We then drive to the National Park office for Parquet Nacional Nahuei Huapi in Bariloche proper.  It is closed-yes it is sunday.  We head to Villa Los Angostura, 50 miles NW of Bariloche on route 231 and check in at the Hosteria El Establo before going exploring. The Hosteria El Establo is a tranquil bed and breakfast on the edge of town built of logs and with a huge great room where breakfast is served. Thinking about going to Villa Traful, we decide it is too far down an unpaved road and opt instead to drive west in the direction of Chile.  Further down the road we see more and more evidence of the Chilean Puyehue volcanic eruption of 2011 that left 3-4 ft of ash in places, wiping out homes and roads.  The river is a gray landscape, stopped in time, with dead trees and no signs of life.  On the lakeshore, we come across an unusual sight.  The rocks are as light as paper and the surface is a sheet of floating pebbles.  At first sight, you would think it was mud or sand, but upon closer examination, you see it is a solid mass of pebbles sitting above 2-3 ft of water.  As the wind blows, the mass moves, breaking up in spots.  It is such a curious and fascinating phenomenon that we spend hours there.  We then drive over to the guardhouse, not sure if it is a park entrance or border checkpoint, and turn around.


It is dark by the time we return to Villa Los Angostura and our restaurant choice is poor, as it is the worst pizza ever.  We end with pretty good gelato, "helado", which is piled high on a cone, and buy enough chocolate to take home. At the chocolate store, we meet a couple from San Leandro also buying chocolate.  Bay area residents are everywhere.

Saturday, March 09, 2013

Hertz, are you for real?.

We are excited to be continuing our journey to the Lake District.  It is a 30 min. ride to the AEP airport near the city center, costing 50 pesos. As we stand in line at the BA airport, we see people with their luggage wrapped in green plastic wrap.  Thinking there might be a theft problem, we decide to do the same, despite our misgivings of being totally unecological.  We fly out  on LAN airlines at 11:45am and land in Bariloche at 2 in the afternoon to winds at 30 knots and foreboding looking clouds.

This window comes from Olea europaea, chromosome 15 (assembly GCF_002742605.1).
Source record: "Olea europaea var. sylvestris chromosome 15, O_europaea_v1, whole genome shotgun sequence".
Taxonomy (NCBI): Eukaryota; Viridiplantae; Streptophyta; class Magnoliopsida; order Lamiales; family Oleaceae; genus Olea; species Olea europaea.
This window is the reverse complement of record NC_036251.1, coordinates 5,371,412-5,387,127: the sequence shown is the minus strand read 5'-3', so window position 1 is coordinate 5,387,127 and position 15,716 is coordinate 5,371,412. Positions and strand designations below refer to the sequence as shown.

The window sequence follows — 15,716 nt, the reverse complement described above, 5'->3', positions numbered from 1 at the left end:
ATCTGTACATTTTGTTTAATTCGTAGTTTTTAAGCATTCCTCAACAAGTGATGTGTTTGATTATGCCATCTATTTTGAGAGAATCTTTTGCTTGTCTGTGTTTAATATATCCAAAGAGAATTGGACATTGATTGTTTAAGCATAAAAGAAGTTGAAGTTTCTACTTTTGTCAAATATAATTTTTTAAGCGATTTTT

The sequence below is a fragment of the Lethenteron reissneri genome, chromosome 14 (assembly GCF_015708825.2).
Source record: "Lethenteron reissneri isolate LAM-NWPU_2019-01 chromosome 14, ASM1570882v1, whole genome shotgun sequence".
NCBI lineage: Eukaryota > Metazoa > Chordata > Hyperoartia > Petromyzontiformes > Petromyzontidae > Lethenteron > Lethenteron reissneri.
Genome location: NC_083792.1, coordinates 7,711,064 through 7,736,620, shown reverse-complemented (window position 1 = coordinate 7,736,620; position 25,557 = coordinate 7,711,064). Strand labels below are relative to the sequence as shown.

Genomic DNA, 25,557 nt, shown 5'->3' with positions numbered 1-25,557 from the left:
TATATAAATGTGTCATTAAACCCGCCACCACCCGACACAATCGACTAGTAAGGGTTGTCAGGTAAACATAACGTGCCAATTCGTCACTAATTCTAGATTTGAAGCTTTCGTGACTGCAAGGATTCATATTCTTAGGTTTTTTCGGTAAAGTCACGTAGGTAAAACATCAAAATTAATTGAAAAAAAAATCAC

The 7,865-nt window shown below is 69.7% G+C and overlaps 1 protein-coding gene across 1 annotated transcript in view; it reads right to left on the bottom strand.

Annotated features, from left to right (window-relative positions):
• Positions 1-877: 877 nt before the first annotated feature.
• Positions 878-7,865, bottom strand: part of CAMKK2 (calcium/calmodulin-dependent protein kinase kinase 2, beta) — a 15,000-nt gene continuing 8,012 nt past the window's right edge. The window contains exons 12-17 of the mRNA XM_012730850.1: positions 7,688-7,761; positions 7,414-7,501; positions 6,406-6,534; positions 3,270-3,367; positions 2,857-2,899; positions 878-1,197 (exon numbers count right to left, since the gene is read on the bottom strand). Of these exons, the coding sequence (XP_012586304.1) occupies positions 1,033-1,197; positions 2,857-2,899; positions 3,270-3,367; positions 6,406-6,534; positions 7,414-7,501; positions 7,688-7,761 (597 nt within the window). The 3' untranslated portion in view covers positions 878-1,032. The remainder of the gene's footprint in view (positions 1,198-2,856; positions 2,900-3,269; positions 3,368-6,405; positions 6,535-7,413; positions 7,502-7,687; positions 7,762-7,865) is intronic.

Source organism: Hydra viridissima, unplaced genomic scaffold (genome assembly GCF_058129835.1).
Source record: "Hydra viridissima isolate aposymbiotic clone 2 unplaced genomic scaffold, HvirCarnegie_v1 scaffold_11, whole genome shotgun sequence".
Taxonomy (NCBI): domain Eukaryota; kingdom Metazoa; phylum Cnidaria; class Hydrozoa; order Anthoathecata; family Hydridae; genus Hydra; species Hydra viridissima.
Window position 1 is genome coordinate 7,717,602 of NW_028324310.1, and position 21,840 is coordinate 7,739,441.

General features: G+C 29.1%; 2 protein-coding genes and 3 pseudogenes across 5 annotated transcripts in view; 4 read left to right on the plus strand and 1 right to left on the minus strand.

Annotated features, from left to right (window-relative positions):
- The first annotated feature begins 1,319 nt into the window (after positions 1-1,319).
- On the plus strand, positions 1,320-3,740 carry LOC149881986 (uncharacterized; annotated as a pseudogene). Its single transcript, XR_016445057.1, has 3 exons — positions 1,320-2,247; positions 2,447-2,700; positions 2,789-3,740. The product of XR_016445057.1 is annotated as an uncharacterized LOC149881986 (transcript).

Hertz, you can't possibly be serious!  If we opt to use our credit card's collision insurance, the we have to guarantee the full cost of the car $16,000US on our credit card?!  If we buy your insurance, the deductible is $1,000US and we void our credit card's coverage?  Bad deal all around.
On top of that, the cars are so low end, no auto lock, all stick., and basically a metal box on wheels.

Ray drives very cautiously to avoid dings, crashes or rollovers.  We head to Bariloche, the gateway to the scenic splendors of the northern Lake District and headquarters for the 2M acre Nahuei Huapi National Park.  The wind is so strong the whitecaps on Nahuei Huapi lake, a glacial remnant, are huge.  Most of the town sits within a block of the waterfront with soaring peaks separating Argentina from Chile in the background.  We drive around the west side of the lake to the Peninsula Petit Hotel, which sits at the northern end of the peninsula not far from the famous Lao Lao hotel.  It is a beautiful lodge constructed of huge logs; the big picture window looks out over the lake.  Our room also has a lake view. We drop off our bags and head out to an overlook but the skies are cloudy and visibility is poor, plus it is gusty.  From the overlook, you can see over 3 huge lakes and the Lao Lao Hotel below.

Our hotel is located on a less traveled road and there are few restaurants in the area.  We go to a nearby restaurant where we are the only diners.  We have thin pizza and head back.

Friday, March 08, 2013

A full day



First order of the day was to buy a pair of gym shoes. My blistered feet are much happier after that. Next we opted for a taxi today down to Plaza del Mayo, the setting for Argentina's most politically turbulent moments.  It is a site for ceremonies, rallies and protests, and was the setting in the movie Evita, where crowds cheered for the Perons, who were standing on the balcony of the Presidential Palace, the Casa Rosada, which sits at one end of the Plaza; it was originally whitewashed with oxblood, and today is still a pink color.   The plaza has a strong police presence and is filled with people enjoying the out of doors.  Government buildings surround the square and the side streets.  We walk up and down several of them, admiring the architecture.  
         
We duck into the cathedral to read our guidebook.  Mass is in session and we are later to learn that people will throng here after the new pope, from Argentina, is announced. 

       
          We walk south to San Thelmo, to get a flavor of the area.  As we walk, we notice that the  
          neighborhood becomes more run down, and automobile repair and machine shops line the
          streets.  Grafitti is everywhere, some of which we admire for the great artistry and colors, others
          are merely words that destroy the historical brick and architecture.  The streets fill up in the late